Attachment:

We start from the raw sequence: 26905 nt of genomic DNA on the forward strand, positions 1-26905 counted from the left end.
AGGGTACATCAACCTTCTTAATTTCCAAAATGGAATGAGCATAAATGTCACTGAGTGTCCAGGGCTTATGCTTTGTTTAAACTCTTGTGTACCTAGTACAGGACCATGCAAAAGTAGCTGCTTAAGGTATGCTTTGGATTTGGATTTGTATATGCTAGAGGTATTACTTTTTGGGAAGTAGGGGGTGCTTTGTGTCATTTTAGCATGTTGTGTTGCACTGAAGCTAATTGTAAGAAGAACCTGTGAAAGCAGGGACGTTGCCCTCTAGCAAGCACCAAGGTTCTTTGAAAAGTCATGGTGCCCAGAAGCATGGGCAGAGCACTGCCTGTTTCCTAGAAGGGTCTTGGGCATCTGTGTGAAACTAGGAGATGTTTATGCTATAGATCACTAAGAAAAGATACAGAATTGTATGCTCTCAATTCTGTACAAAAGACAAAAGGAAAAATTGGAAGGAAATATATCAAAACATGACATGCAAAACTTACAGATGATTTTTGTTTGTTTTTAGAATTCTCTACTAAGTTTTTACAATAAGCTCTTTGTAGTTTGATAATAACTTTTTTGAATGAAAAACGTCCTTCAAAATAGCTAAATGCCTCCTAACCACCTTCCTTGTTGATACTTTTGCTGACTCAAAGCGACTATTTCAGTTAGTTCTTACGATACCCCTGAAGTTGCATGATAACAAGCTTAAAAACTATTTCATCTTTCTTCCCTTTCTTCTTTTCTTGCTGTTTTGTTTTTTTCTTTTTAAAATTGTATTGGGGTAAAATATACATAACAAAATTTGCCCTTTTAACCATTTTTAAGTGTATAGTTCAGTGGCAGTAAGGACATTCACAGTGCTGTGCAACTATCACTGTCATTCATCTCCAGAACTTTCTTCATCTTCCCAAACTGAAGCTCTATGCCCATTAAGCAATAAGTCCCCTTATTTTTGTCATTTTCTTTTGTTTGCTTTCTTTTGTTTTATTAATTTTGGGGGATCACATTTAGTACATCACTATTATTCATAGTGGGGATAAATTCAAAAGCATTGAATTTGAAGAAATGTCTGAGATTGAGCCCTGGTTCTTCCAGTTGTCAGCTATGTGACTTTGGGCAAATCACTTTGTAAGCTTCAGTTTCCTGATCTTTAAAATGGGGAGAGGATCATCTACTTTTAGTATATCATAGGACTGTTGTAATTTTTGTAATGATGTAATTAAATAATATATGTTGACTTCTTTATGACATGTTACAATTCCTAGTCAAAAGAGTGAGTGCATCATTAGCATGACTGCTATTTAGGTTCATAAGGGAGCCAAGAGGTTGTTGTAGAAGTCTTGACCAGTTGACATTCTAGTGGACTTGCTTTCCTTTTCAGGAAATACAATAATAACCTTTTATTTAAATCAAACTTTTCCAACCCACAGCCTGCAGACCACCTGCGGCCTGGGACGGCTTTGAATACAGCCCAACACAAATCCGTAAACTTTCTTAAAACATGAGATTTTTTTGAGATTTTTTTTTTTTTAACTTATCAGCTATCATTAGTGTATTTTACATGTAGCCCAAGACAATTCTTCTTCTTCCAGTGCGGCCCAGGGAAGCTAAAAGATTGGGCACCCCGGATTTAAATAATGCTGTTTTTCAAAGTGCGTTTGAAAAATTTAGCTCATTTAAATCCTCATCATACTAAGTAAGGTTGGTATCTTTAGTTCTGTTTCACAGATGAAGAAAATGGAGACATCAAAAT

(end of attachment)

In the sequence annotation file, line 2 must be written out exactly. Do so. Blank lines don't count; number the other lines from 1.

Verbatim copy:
AGGGTACATCAACCTTCTTAATTTCCAAAATGGAATGAGCATAAATGTCACTGAGTGTCCAGGGCTTATGCTTTGTTTAAACTCTTGTGTACCTAGTACAGGACCATGCAAAAGTAGCTGCTTAAGGTATGCTTTGGATTTGGATTTGTATATGCTAGAGGTATTACTTTTTGGGAAGTAGGGGGTGCTTTGTGTCATTTTAGCATGTTGTGTTGCACTGAAGCTAATTGTAAGAAGAACCTGTGAAAGCAGGGACGTTGCCCTCTAGCAAGCACCAAGGTTCTTTGAAAAGTCATGGTGCCCAGAAGCATGGGCAGAGCACTGCCTGTTTCCTAGAAGGGTCTTGGGCATCTGTGTGAAACTAGGAGATGTTTATGCTATAGATCACTAAGAAAAGATACAGAATTGTATGCTCTCAATTCTGTACAAAAGACAAAAGGAAAAATTGGAAGGAAATATATCAAAACATGACATGCAAAACTTACAGATGATTTTTGTTTGTTTTTAGAATTCTCTACTAAGTTTTTACAATAAGCTCTTTGTAGTTTGATAATAACTTTTTTGAATGAAAAACGTCCTTCAAAATAGCTAAATGCCTCCTAACCACCTTCCTTGTTGATACTTTTGCTGACTCAAAGCGACTATTTCAGTTAGTTCTTACGATACCCCTGAAGTTGCATGATAACAAGCTTAAAAACTATTTCATCTTTCTTCCCTTTCTTCTTTTCTTGCTGTTTTGTTTTTTTCTTTTTAAAATTGTATTGGGGTAAAATATACATAACAAAATTTGCCCTTTTAACCATTTTTAAGTGTATAGTTCAGTGGCAGTAAGGACATTCACAGTGCTGTGCAACTATCACTGTCATTCATCTCCAGAACTTTCTTCATCTTCCCAAACTGAAGCTCTATGCCCATTAAGCAATAAGTCCCCTTATTTTTGTCATTTTCTTTTGTTTGCTTTCTTTTGTTTTATTAATTTTGGGGGATCACATTTAGTACATCACTATTATTCATAGTGGGGATAAATTCAAAAGCATTGAATTTGAAGAAATGTCTGAGATTGAGCCCTGGTTCTTCCAGTTGTCAGCTATGTGACTTTGGGCAAATCACTTTGTAAGCTTCAGTTTCCTGATCTTTAAAATGGGGAGAGGATCATCTACTTTTAGTATATCATAGGACTGTTGTAATTTTTGTAATGATGTAATTAAATAATATATGTTGACTTCTTTATGACATGTTACAATTCCTAGTCAAAAGAGTGAGTGCATCATTAGCATGACTGCTATTTAGGTTCATAAGGGAGCCAAGAGGTTGTTGTAGAAGTCTTGACCAGTTGACATTCTAGTGGACTTGCTTTCCTTTTCAGGAAATACAATAATAACCTTTTATTTAAATCAAACTTTTCCAACCCACAGCCTGCAGACCACCTGCGGCCTGGGACGGCTTTGAATACAGCCCAACACAAATCCGTAAACTTTCTTAAAACATGAGATTTTTTTGAGATTTTTTTTTTTTTAACTTATCAGCTATCATTAGTGTATTTTACATGTAGCCCAAGACAATTCTTCTTCTTCCAGTGCGGCCCAGGGAAGCTAAAAGATTGGGCACCCCGGATTTAAATAATGCTGTTTTTCAAAGTGCGTTTGAAAAATTTAGCTCATTTAAATCCTCATCATACTAAGTAAGGTTGGTATCTTTAGTTCTGTTTCACAGATGAAGAAAATGGAGACATCAAAAT